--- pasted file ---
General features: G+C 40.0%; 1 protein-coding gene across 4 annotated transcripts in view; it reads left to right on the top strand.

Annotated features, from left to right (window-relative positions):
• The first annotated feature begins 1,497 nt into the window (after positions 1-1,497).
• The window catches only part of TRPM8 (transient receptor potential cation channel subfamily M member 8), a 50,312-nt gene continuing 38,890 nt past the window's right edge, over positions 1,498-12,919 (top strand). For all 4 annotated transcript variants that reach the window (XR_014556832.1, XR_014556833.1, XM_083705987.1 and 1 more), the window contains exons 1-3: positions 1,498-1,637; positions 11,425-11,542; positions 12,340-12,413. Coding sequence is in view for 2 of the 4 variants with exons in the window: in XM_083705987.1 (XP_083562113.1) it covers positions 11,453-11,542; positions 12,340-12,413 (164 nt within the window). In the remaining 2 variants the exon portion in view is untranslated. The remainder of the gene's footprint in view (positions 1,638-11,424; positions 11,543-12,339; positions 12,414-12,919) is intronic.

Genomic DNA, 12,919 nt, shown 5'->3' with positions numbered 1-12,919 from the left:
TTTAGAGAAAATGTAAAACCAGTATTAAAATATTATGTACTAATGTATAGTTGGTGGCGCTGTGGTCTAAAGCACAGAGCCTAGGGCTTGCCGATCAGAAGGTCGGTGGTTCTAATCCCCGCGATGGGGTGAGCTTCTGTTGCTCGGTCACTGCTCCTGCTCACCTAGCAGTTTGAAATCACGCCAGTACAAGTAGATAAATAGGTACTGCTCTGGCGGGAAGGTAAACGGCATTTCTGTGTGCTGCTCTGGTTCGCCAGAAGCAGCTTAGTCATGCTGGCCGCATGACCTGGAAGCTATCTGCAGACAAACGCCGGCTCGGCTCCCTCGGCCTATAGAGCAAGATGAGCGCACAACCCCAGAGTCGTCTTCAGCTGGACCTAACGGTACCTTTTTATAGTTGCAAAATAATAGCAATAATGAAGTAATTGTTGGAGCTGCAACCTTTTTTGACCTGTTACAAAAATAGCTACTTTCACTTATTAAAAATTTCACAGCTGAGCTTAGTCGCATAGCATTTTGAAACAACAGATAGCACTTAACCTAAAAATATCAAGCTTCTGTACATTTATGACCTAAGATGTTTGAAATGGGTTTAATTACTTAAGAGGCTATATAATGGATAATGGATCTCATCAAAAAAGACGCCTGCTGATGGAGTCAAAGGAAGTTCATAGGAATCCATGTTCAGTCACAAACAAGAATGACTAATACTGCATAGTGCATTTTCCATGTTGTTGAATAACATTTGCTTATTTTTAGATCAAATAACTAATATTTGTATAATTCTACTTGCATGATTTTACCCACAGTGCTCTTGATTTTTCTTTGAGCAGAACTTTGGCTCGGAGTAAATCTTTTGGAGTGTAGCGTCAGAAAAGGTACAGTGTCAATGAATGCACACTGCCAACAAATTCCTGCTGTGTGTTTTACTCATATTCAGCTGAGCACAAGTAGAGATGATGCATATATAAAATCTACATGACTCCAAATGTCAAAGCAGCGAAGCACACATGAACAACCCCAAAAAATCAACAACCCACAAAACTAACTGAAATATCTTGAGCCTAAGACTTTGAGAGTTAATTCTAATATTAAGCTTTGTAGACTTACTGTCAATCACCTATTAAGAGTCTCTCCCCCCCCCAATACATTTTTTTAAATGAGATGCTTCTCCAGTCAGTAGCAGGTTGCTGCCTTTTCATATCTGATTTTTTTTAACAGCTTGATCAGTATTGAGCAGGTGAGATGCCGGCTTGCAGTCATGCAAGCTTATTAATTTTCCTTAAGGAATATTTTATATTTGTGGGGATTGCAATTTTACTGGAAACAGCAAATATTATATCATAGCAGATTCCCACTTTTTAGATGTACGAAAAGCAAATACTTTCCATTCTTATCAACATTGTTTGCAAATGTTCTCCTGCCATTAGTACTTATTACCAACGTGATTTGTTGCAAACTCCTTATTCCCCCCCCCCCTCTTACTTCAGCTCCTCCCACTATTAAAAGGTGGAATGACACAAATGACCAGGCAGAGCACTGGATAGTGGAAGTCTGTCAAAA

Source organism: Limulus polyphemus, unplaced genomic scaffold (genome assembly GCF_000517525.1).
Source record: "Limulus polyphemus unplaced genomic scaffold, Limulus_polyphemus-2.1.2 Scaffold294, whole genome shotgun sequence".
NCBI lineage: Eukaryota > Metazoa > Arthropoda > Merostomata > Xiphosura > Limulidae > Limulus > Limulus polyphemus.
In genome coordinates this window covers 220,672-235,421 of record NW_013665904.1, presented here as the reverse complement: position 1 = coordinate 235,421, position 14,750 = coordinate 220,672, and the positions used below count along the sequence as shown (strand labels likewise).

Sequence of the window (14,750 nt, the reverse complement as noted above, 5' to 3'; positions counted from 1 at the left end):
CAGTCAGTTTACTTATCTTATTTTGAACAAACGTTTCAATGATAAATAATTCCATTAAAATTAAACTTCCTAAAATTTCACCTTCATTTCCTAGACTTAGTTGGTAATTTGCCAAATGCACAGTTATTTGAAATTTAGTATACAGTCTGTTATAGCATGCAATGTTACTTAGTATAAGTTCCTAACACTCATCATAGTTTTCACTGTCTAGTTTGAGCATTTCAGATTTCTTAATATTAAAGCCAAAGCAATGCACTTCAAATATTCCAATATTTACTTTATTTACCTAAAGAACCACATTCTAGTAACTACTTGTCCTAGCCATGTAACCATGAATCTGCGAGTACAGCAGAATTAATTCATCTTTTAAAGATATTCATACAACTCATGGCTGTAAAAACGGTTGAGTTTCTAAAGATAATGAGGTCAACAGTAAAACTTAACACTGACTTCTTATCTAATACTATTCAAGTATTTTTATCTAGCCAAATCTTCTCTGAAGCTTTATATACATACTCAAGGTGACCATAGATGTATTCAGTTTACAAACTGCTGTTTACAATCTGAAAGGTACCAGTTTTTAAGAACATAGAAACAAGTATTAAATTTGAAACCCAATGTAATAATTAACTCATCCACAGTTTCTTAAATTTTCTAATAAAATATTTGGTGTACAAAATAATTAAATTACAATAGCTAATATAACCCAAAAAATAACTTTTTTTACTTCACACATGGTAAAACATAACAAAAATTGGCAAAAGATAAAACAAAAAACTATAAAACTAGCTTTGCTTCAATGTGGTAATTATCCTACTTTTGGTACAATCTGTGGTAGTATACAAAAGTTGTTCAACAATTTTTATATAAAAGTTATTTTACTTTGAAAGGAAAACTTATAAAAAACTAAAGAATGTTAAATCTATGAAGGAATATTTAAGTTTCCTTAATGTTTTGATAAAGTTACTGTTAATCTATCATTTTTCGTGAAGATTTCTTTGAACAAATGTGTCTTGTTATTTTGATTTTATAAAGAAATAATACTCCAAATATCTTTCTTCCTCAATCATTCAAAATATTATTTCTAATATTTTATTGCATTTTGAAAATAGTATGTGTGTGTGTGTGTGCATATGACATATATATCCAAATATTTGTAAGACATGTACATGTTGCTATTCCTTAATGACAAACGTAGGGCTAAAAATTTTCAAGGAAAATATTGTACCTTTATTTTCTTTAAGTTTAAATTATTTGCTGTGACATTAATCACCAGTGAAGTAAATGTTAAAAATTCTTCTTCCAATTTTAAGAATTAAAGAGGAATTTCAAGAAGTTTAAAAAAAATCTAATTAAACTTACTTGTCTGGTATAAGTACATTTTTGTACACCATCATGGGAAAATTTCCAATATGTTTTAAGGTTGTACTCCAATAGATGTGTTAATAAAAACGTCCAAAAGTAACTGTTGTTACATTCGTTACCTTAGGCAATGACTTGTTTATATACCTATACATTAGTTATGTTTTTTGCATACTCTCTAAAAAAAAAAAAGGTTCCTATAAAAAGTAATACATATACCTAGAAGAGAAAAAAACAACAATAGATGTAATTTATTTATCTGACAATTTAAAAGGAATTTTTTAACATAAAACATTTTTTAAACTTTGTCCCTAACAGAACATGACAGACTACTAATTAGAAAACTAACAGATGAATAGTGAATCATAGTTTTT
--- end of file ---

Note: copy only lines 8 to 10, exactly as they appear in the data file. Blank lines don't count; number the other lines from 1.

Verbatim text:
Source record: "Limulus polyphemus unplaced genomic scaffold, Limulus_polyphemus-2.1.2 Scaffold294, whole genome shotgun sequence".
NCBI lineage: Eukaryota > Metazoa > Arthropoda > Merostomata > Xiphosura > Limulidae > Limulus > Limulus polyphemus.
In genome coordinates this window covers 220,672-235,421 of record NW_013665904.1, presented here as the reverse complement: position 1 = coordinate 235,421, position 14,750 = coordinate 220,672, and the positions used below count along the sequence as shown (strand labels likewise).